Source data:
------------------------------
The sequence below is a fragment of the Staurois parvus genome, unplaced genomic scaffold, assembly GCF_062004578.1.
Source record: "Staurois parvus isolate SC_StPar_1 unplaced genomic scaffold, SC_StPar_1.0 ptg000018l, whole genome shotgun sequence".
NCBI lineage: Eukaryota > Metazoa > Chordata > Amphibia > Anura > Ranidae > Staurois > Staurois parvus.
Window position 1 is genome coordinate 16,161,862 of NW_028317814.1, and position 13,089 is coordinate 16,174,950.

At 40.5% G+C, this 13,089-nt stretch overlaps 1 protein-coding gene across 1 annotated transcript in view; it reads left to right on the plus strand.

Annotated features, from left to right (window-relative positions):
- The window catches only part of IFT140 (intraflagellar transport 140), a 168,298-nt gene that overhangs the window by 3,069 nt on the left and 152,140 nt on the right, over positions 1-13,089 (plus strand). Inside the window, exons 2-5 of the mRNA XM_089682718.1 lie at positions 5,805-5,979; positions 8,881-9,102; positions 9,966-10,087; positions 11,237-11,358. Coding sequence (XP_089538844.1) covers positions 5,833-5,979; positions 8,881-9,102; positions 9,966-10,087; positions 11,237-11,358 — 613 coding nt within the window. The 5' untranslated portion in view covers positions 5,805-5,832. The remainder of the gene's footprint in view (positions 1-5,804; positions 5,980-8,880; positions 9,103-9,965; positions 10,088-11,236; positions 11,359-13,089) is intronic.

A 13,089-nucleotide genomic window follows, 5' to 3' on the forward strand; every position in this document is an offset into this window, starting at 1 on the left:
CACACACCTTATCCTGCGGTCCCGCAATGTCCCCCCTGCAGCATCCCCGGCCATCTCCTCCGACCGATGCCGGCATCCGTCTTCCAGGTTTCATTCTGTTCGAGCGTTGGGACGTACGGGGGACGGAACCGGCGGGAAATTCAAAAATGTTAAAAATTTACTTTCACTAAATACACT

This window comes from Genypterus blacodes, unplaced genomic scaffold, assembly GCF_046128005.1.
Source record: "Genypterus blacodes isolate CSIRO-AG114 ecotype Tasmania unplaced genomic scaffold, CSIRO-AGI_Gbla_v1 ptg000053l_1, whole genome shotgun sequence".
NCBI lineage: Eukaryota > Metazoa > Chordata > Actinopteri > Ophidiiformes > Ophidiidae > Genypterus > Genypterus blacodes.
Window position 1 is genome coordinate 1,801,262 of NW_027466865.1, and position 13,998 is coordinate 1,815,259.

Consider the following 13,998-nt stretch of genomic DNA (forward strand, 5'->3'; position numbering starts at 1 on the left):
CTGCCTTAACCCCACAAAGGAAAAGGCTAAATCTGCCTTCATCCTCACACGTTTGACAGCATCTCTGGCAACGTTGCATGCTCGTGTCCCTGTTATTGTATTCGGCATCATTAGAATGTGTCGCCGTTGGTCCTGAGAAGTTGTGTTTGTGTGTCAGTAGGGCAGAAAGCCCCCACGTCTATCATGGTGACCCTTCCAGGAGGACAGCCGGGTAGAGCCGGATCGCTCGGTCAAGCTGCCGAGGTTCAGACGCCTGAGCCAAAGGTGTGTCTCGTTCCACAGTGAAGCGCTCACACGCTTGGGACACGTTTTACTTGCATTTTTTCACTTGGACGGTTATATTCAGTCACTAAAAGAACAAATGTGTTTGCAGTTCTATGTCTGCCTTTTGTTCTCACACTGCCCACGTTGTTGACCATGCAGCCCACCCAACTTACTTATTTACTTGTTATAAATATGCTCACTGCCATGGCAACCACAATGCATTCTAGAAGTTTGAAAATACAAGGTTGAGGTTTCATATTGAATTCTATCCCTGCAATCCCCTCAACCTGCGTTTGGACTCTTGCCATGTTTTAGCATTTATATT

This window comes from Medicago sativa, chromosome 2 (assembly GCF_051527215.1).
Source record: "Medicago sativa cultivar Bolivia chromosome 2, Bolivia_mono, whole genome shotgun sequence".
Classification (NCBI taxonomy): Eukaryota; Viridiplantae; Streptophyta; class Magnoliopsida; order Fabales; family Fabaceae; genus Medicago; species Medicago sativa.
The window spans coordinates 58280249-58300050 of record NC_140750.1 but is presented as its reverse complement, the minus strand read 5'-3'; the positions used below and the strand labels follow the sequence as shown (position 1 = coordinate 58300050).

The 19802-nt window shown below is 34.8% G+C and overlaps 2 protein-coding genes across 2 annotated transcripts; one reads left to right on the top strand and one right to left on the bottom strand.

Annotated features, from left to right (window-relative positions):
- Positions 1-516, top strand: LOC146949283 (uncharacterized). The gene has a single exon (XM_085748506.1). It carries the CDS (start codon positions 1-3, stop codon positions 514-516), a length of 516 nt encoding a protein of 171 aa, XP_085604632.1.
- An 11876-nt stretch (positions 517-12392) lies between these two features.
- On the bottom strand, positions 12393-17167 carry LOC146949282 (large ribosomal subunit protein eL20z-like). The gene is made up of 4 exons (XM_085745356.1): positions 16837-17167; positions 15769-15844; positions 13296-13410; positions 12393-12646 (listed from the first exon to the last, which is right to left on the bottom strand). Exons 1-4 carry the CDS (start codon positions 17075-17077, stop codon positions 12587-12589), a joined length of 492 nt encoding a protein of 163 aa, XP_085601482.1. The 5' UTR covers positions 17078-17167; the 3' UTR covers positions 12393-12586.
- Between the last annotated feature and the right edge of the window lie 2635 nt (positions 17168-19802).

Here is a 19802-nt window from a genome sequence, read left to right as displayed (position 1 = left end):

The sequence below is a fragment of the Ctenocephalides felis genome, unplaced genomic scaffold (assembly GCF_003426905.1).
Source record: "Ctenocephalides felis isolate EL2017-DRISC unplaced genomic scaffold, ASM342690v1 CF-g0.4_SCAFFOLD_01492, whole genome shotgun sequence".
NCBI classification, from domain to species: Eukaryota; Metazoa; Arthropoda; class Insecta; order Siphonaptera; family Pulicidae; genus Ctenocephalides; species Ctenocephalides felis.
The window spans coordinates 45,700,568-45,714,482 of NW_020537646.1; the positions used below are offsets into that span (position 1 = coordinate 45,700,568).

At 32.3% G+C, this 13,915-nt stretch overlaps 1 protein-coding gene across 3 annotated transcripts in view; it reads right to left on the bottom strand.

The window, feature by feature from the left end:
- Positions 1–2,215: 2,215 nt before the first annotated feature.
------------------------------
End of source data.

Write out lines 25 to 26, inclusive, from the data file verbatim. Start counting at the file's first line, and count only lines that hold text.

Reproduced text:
- Between the last annotated feature and the right edge of the window lie 2635 nt (positions 17168-19802).

Here is a 19802-nt window from a genome sequence, read left to right as displayed (position 1 = left end):